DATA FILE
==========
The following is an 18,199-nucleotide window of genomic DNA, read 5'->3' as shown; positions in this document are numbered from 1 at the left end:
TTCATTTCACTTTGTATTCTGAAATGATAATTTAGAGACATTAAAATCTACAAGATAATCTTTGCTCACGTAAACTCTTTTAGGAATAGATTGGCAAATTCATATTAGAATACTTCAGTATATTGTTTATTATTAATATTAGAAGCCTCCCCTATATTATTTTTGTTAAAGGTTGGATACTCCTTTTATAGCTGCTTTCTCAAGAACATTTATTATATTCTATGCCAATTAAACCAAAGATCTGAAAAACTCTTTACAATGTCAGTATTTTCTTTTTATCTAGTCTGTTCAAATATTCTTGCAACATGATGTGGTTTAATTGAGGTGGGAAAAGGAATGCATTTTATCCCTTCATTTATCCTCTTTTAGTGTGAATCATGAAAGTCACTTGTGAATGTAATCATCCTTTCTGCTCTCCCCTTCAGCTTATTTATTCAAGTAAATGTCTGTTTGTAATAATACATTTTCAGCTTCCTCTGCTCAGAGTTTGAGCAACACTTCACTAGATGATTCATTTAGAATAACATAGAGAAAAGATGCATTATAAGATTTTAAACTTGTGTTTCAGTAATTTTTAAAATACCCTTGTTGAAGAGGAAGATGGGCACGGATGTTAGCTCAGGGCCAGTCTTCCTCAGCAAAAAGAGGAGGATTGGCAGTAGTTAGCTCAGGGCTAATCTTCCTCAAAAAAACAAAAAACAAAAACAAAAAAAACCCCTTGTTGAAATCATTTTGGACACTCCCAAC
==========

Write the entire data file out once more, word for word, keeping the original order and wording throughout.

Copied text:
The following is an 18,199-nucleotide window of genomic DNA, read 5'->3' as shown; positions in this document are numbered from 1 at the left end:
TTCATTTCACTTTGTATTCTGAAATGATAATTTAGAGACATTAAAATCTACAAGATAATCTTTGCTCACGTAAACTCTTTTAGGAATAGATTGGCAAATTCATATTAGAATACTTCAGTATATTGTTTATTATTAATATTAGAAGCCTCCCCTATATTATTTTTGTTAAAGGTTGGATACTCCTTTTATAGCTGCTTTCTCAAGAACATTTATTATATTCTATGCCAATTAAACCAAAGATCTGAAAAACTCTTTACAATGTCAGTATTTTCTTTTTATCTAGTCTGTTCAAATATTCTTGCAACATGATGTGGTTTAATTGAGGTGGGAAAAGGAATGCATTTTATCCCTTCATTTATCCTCTTTTAGTGTGAATCATGAAAGTCACTTGTGAATGTAATCATCCTTTCTGCTCTCCCCTTCAGCTTATTTATTCAAGTAAATGTCTGTTTGTAATAATACATTTTCAGCTTCCTCTGCTCAGAGTTTGAGCAACACTTCACTAGATGATTCATTTAGAATAACATAGAGAAAAGATGCATTATAAGATTTTAAACTTGTGTTTCAGTAATTTTTAAAATACCCTTGTTGAAGAGGAAGATGGGCACGGATGTTAGCTCAGGGCCAGTCTTCCTCAGCAAAAAGAGGAGGATTGGCAGTAGTTAGCTCAGGGCTAATCTTCCTCAAAAAAACAAAAAACAAAAACAAAAAAAACCCCTTGTTGAAATCATTTTGGACACTCCCAAC